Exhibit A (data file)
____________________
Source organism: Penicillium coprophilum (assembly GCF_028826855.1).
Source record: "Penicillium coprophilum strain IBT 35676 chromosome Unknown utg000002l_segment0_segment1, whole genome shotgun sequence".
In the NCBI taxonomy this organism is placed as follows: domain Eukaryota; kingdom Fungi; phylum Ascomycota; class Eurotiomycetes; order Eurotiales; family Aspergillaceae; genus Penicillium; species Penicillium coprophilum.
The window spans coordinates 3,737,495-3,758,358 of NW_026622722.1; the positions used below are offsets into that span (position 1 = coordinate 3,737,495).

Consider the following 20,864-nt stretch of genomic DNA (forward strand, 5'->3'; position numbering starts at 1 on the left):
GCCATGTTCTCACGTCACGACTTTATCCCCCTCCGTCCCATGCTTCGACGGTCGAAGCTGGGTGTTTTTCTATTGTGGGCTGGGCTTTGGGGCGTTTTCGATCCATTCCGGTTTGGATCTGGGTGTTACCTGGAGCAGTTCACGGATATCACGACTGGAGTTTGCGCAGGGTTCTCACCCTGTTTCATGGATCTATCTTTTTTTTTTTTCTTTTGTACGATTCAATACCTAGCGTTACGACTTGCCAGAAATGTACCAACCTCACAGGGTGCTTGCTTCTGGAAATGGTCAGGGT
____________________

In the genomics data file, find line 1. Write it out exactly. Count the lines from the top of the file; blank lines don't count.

Source organism: Penicillium coprophilum (assembly GCF_028826855.1).